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** Inuyasha began the series fighting only with his claws. Then he gets his sword, Tetsusaiga, and starts fighting primarily with that. Next he learns to use the Wind Scar, a powerful [[SwordBeam destructive wave attack]], under certain circumstances. Then he simultaneously learns to use the Wind Scar completely at will (after which its use becomes at the same time much more common and [[TheWorfBarrage much less effective]]) and learns the [[CounterAttack Backlash Wave]]. Eventually, his sword is upgraded to gain forms that can cut through any [[DeflectorShields barriers]] ([[ContractualBossImmunity except those that the plot demands be impenetrable]]), launch a barrage of diamond shards, destroy/absorb an opponent's demonic energy, and open a portal to the underworld to send enemies directly to hell. Although none of Tetsusaiga's attacks ever become completely obsolete, this trope is still in effect, with each new upgrade or technique decreasing in actual combat effectiveness shortly after it is obtained (except the underworld portal, obtained near the end). This is most evident for the Wind Scar, which, when it is first learned, is talked about as Tetsusaiga's true potential to slay 100 demons in a single swing, but which, by the end of the series, is essentially Inuyasha's most basic attack. It's so bad that it's even {{lampshade|Hanging}}d at one point by [[MasterOfIllusion Byakuya]] and [[NobleDemon Sesshoumaru]] [[CrowningMomentOfFunny who are discussing Inuyasha as he fights]].fights.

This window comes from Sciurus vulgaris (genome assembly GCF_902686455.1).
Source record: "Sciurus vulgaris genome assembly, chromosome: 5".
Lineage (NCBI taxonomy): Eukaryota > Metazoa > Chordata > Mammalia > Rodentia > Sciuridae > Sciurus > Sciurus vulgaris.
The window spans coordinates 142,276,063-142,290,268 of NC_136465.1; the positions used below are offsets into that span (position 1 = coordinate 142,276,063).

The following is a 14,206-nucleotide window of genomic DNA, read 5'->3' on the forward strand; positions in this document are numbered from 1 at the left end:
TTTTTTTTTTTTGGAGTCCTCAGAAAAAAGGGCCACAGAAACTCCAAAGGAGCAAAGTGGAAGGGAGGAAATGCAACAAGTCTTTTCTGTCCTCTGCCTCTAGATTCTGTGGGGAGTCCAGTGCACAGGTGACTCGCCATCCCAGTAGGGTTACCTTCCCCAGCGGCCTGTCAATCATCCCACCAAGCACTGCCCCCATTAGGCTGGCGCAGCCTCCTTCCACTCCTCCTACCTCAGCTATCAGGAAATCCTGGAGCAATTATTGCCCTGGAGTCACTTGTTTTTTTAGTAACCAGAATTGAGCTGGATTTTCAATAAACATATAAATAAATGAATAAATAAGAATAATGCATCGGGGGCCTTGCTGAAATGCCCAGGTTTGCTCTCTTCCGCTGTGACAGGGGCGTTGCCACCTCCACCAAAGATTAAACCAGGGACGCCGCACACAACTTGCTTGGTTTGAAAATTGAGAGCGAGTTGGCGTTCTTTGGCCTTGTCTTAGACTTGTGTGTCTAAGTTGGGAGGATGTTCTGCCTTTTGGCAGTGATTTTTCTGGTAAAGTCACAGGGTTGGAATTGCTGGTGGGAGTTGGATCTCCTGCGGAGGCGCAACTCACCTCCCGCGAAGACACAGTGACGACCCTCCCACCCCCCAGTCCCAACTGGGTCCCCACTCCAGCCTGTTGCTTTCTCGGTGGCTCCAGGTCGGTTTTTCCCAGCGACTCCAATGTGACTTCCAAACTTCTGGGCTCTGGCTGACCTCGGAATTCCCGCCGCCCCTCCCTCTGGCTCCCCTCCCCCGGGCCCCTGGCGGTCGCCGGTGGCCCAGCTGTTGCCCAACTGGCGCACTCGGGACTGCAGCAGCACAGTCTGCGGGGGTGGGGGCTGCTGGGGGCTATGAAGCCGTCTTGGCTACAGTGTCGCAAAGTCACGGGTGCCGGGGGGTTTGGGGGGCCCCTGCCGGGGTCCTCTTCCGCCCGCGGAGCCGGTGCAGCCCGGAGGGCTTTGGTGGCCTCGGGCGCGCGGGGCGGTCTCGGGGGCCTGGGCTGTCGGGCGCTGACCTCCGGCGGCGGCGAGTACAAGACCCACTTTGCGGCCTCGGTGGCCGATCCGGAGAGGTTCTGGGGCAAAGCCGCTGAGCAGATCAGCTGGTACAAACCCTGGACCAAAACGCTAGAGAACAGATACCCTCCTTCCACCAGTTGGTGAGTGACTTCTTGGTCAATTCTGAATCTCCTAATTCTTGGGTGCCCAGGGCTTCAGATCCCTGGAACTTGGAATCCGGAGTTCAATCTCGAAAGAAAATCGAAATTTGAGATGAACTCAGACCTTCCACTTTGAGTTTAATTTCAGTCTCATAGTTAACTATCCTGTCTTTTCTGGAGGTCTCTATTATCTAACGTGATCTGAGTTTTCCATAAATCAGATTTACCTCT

10th Aug '16 12:07:28 AM UmbrellasWereAwesome
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* In the ''{{Franchise/Halo}}'' series, almost every weapon is useful from the start clear to the end of the games, with rapid-fire bullet hoses typically ending up as the ''least'' useful weapons. Even more unusually, the most useful weapon in the first game is commonly agreed to be the pistol that you get at the very beginning. This mirrors Bungie's earlier ''VideoGame/{{Marathon}}'' series, where all of the weapons also had their uses, and the pistols (especially when duel-wielded) were the best sharpshooting weapons in the game (though not to the ludicrous extent of ''Halo''). This does, however, raise the question of why the superhumanly strong player character [[ImperialStormtrooperMarksmanshipAcademy can't seem to get groupings tighter than several feet at a few yards]] with the assault rifle. Marathon explains this by having the assault rifle's description say it's notoriously badly designed. Perhaps the same is true of the Halo games?